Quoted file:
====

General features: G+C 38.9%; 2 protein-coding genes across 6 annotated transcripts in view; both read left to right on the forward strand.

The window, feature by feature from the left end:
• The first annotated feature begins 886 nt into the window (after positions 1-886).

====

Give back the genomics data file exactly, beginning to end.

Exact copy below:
General features: G+C 38.9%; 2 protein-coding genes across 6 annotated transcripts in view; both read left to right on the forward strand.

The window, feature by feature from the left end:
• The first annotated feature begins 886 nt into the window (after positions 1-886).